Ruthenium Konzentrat (c) TU Wien
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UPDATE: Lars Roobol of RIVM in Bilthoven pointed out to us that the incident was already known immediately after it occurred . At the beginning of 2018 the Volkskrant published this article about it. (Dutch)

In September 2017, a radioactive cloud swept over Europe. It was the most serious release of radioactivity since Fukushima in 2011. So far, no state has taken responsibility for it. Now a transnational study has uncovered the circumstances.

The extent of the radioactive cloud was enormous. It could be measured in large parts of Central and Eastern Europe, Asia and the Arabian Peninsula and could even be detected in the Caribbean. More than 1,300 measured values throughout Europe and beyond were analyzed in the study. Seventy experts from all over Europe contributed data and expertise.

Professor Georg Steinhauser from the Leibniz University of Hannover, who evaluated the data, speaks of “probably the largest single release of radioactivity from a civil reprocessing plant”. Radioactive ruthenium-106 was measured, peaking at one hundred and seventy-six millibecquerel per cubic meter of air. This is a hundred times the value of the total concentrations which were measured in Europe after Fukushima. The radioactive isotope reaches its half-life value in three hundred and seventy-four days.

Nevertheless, despite the unusually high release of ruthenium-106, the European population, at least, was not at risk. The data analysis showed a total release of approximately two hundred fifty to four hundred Terabecquerel.

Determining the cause

The experts concluded that it had not been due to a reactor accident, but rather an accident inside of a reprocessing plant. The decisive factor was the evidence that no radioactive substances other than ruthenium were measured. Steinhauser states:

“We were able to prove that the accident happened during the reprocessing of used fuel elements, at a very advanced stage of reprocessing, just before the end of the process chain. Even though there is no official statement yet, we have a fairly detailed idea of what might have happened.”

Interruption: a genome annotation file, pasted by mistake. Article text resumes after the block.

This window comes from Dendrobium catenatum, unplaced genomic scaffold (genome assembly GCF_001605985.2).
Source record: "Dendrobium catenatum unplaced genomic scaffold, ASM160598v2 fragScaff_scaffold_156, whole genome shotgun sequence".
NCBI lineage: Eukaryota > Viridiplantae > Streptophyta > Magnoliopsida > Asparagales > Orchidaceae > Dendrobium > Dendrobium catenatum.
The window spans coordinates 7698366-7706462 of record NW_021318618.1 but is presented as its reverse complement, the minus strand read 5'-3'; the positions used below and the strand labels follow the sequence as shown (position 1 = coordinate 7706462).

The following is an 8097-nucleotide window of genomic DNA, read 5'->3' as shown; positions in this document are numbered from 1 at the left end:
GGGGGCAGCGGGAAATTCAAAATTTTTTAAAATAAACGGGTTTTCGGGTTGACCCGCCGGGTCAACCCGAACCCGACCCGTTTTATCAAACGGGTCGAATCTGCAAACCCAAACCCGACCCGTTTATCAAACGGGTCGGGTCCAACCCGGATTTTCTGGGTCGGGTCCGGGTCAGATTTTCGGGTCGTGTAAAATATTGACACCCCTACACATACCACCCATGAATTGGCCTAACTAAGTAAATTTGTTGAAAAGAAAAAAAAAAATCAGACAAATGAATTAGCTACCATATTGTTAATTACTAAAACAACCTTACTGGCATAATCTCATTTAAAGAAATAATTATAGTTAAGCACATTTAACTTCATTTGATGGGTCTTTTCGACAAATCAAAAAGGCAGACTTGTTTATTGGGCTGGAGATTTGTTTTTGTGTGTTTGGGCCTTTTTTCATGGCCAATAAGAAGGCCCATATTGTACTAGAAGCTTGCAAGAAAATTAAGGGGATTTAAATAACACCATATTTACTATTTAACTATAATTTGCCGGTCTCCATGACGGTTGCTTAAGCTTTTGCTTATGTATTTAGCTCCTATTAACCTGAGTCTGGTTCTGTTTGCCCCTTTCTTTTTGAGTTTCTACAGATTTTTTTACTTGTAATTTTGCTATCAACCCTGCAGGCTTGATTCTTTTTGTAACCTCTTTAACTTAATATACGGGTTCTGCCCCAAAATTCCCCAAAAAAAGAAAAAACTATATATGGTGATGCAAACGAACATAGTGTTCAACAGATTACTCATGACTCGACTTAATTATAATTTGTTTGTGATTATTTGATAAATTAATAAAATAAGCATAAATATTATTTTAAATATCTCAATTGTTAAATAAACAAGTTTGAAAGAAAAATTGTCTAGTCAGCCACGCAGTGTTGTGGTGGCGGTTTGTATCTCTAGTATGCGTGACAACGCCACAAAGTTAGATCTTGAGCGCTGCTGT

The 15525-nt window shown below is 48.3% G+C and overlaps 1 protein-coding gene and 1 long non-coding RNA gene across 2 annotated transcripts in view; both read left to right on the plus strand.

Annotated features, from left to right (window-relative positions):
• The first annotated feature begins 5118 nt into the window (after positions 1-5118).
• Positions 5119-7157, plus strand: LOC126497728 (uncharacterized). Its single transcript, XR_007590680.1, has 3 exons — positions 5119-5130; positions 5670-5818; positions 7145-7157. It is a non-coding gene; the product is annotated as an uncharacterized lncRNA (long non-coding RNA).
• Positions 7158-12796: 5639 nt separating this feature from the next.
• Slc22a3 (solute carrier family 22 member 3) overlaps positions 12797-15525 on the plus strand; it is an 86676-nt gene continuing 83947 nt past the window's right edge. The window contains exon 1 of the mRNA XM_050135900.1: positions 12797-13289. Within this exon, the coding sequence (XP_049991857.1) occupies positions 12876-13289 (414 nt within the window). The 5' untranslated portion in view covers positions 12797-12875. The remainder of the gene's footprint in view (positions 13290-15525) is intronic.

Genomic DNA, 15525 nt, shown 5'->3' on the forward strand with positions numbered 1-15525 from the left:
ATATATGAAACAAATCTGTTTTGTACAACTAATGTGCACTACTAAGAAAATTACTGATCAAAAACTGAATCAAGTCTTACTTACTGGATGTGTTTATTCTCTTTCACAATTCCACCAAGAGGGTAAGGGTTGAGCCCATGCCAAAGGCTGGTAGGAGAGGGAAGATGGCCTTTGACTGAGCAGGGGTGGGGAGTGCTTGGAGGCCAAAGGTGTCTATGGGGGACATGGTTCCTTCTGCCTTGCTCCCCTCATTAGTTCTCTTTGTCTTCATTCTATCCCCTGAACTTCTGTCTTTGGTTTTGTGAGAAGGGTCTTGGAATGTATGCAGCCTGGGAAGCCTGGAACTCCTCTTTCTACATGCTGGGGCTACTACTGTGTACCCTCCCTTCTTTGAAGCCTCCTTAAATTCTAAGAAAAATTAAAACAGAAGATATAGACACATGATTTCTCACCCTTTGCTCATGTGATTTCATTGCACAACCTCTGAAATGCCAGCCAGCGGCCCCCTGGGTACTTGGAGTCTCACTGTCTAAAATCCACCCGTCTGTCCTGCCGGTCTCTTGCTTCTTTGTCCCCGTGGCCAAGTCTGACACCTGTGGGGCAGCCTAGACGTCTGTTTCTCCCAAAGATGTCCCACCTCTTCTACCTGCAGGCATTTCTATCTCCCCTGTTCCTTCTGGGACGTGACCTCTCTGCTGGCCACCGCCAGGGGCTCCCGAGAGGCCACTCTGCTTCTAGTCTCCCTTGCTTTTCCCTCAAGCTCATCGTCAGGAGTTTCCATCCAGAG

Determining the origin

The exact origin of the radioactivity remains difficult to determine. However, the evaluation of the concentration’s distribution pattern and atmospheric modelling suggests a release site within the southern Urals. This is where the Russian nuclear facility Majak is located. It is a reprocessing plant where the second largest nuclear release in history – after that of Chernobyl and before that of Fukushima – was already documented back in September 1957. At that time a tank with liquid waste from plutonium production exploded and had caused massive contamination of the region.

Determining the time period

The timing of the release could be limited to the period between 6 pm on the 25th September 2017 and somewhere around midday on the 26th September 2017. This was reported by Professor Steinhauser, who carried out the time analysis together with Olivier Masson from the Institut de Radioprotection et de Sûreté Nucléaire (IRSN) in France. While the releases in Fukushima and Chernobyl lasted for days, this time it was a pulsed release, according to Steinhauser.

The following experts were involved in the study:

  • Dieter Hainz and Paul Saey vom Atominstitut at TU Vienna;
  • Professor Georg Steinhauser from the University of Hannover (data analysis);
  • Olivier Masson from the Institut de Radioprotection et de Sûreté Nucléaire (IRSN) in France (data analysis);


  1. Masson et al. (2019): Airborne concentrations and chemical considerations of radioactive ruthenium from an undeclared major nuclear release in 2017. In: Proceedings of the National Academy of Sciences of the USA (PNAS)